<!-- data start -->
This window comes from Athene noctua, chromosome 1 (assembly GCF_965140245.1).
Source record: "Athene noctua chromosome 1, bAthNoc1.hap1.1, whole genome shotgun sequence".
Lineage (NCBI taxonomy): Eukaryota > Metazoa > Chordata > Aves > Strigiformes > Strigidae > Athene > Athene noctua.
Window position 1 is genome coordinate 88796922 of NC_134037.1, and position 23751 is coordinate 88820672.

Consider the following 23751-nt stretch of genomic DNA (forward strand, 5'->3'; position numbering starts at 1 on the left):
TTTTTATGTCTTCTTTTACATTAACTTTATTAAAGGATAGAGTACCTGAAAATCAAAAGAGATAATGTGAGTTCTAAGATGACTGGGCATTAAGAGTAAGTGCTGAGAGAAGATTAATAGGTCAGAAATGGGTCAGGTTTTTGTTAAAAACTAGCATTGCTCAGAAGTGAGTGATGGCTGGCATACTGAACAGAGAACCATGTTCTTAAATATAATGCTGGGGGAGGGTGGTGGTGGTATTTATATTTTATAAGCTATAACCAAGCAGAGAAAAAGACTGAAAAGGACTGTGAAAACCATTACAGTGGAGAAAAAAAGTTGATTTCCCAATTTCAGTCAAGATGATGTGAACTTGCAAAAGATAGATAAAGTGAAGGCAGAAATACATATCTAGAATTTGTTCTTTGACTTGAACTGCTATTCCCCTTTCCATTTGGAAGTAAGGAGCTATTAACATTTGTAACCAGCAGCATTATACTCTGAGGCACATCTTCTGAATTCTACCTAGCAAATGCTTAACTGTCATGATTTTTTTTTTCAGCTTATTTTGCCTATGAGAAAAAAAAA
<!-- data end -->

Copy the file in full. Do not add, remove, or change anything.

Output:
This window comes from Athene noctua, chromosome 1 (assembly GCF_965140245.1).
Source record: "Athene noctua chromosome 1, bAthNoc1.hap1.1, whole genome shotgun sequence".
Lineage (NCBI taxonomy): Eukaryota > Metazoa > Chordata > Aves > Strigiformes > Strigidae > Athene > Athene noctua.
Window position 1 is genome coordinate 88796922 of NC_134037.1, and position 23751 is coordinate 88820672.

Consider the following 23751-nt stretch of genomic DNA (forward strand, 5'->3'; position numbering starts at 1 on the left):
TTTTTATGTCTTCTTTTACATTAACTTTATTAAAGGATAGAGTACCTGAAAATCAAAAGAGATAATGTGAGTTCTAAGATGACTGGGCATTAAGAGTAAGTGCTGAGAGAAGATTAATAGGTCAGAAATGGGTCAGGTTTTTGTTAAAAACTAGCATTGCTCAGAAGTGAGTGATGGCTGGCATACTGAACAGAGAACCATGTTCTTAAATATAATGCTGGGGGAGGGTGGTGGTGGTATTTATATTTTATAAGCTATAACCAAGCAGAGAAAAAGACTGAAAAGGACTGTGAAAACCATTACAGTGGAGAAAAAAAGTTGATTTCCCAATTTCAGTCAAGATGATGTGAACTTGCAAAAGATAGATAAAGTGAAGGCAGAAATACATATCTAGAATTTGTTCTTTGACTTGAACTGCTATTCCCCTTTCCATTTGGAAGTAAGGAGCTATTAACATTTGTAACCAGCAGCATTATACTCTGAGGCACATCTTCTGAATTCTACCTAGCAAATGCTTAACTGTCATGATTTTTTTTTTCAGCTTATTTTGCCTATGAGAAAAAAAAA